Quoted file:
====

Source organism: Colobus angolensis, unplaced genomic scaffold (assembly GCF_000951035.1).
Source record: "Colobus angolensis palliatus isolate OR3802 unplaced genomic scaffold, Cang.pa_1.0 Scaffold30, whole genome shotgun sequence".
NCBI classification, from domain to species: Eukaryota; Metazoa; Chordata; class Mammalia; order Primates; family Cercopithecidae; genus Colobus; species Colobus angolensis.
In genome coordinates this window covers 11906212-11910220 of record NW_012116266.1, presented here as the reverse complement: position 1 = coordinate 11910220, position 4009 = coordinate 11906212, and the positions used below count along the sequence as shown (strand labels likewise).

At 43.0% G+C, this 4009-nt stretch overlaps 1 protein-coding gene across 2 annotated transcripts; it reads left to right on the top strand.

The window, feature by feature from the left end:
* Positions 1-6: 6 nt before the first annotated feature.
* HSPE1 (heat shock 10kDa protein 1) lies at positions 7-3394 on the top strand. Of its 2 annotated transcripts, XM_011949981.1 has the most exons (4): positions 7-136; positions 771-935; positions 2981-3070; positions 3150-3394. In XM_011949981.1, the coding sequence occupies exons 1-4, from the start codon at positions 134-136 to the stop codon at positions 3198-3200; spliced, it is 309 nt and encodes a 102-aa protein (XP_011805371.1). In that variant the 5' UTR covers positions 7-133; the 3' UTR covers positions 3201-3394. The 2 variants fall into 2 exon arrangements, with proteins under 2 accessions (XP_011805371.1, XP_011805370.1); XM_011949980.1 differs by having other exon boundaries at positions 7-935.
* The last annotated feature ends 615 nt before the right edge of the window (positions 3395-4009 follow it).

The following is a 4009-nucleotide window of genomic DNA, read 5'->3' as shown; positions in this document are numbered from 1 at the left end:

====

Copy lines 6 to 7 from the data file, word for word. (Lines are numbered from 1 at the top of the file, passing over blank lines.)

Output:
The window, feature by feature from the left end:
* Positions 1-6: 6 nt before the first annotated feature.